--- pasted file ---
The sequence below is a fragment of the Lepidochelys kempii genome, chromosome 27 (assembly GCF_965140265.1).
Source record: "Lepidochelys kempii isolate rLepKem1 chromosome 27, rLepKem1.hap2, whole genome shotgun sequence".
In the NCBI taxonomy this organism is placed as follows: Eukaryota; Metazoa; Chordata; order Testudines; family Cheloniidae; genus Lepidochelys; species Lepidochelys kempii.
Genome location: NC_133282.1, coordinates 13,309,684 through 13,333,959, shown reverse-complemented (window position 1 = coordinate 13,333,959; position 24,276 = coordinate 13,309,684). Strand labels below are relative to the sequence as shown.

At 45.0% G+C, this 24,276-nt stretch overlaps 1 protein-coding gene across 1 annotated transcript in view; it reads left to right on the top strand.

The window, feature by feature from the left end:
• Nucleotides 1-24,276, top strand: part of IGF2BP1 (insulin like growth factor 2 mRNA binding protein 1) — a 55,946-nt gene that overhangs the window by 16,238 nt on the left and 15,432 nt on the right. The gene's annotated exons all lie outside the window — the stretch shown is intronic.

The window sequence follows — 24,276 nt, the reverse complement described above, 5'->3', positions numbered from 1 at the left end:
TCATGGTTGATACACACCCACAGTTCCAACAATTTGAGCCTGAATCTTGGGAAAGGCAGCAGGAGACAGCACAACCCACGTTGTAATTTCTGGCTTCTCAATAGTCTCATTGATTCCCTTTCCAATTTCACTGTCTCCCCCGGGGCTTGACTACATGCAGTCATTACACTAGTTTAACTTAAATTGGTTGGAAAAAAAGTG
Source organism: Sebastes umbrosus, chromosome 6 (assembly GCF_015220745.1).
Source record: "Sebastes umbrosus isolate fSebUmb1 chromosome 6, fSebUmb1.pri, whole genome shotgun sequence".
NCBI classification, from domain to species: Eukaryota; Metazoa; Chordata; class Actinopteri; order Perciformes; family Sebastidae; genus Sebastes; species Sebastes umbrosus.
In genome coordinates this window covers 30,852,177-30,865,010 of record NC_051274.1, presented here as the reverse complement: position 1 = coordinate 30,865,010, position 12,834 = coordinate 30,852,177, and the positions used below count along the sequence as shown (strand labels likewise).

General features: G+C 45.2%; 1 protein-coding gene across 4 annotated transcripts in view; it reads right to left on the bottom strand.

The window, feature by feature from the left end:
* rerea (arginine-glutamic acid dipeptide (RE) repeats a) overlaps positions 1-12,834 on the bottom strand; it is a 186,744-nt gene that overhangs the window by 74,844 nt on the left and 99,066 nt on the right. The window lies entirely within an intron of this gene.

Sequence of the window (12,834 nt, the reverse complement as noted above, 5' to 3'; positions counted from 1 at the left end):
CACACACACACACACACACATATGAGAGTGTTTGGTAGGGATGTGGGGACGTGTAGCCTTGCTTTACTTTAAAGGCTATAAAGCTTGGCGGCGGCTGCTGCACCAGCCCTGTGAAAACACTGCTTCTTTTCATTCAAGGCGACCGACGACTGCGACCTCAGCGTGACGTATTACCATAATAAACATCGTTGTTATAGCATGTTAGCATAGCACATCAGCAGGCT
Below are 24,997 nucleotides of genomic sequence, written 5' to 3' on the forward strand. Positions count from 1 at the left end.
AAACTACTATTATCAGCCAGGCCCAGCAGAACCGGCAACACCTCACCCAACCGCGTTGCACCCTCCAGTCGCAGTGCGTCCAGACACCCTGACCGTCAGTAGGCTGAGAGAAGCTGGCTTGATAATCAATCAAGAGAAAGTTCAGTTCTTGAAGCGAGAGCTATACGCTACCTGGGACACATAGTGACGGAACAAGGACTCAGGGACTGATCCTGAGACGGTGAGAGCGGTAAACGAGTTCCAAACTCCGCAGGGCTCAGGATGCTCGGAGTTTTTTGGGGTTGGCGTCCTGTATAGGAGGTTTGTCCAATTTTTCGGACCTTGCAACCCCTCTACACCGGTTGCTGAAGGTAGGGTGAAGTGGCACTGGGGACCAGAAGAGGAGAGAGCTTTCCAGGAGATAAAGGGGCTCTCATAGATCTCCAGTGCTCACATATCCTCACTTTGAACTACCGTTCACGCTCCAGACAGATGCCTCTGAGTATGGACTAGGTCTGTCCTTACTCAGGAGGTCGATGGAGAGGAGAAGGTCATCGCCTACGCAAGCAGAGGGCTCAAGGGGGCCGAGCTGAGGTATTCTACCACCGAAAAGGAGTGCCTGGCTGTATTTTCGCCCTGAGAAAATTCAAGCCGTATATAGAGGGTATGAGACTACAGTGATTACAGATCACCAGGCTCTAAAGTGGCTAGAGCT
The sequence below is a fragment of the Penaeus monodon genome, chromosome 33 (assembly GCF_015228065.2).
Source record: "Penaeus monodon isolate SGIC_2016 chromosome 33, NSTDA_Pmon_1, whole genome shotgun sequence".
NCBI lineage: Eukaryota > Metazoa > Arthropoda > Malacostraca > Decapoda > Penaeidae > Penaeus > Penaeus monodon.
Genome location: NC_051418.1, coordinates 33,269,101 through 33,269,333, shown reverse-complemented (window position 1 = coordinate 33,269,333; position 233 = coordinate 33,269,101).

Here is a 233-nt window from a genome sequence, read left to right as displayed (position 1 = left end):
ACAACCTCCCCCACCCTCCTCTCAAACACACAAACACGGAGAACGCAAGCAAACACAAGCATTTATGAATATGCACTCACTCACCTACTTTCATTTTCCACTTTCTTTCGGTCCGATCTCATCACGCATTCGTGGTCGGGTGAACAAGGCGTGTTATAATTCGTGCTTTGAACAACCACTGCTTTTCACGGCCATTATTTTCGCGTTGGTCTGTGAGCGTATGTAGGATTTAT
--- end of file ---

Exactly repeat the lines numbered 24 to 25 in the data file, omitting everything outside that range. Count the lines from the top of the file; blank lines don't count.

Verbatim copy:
Genome location: NC_051418.1, coordinates 33,269,101 through 33,269,333, shown reverse-complemented (window position 1 = coordinate 33,269,333; position 233 = coordinate 33,269,101).

Here is a 233-nt window from a genome sequence, read left to right as displayed (position 1 = left end):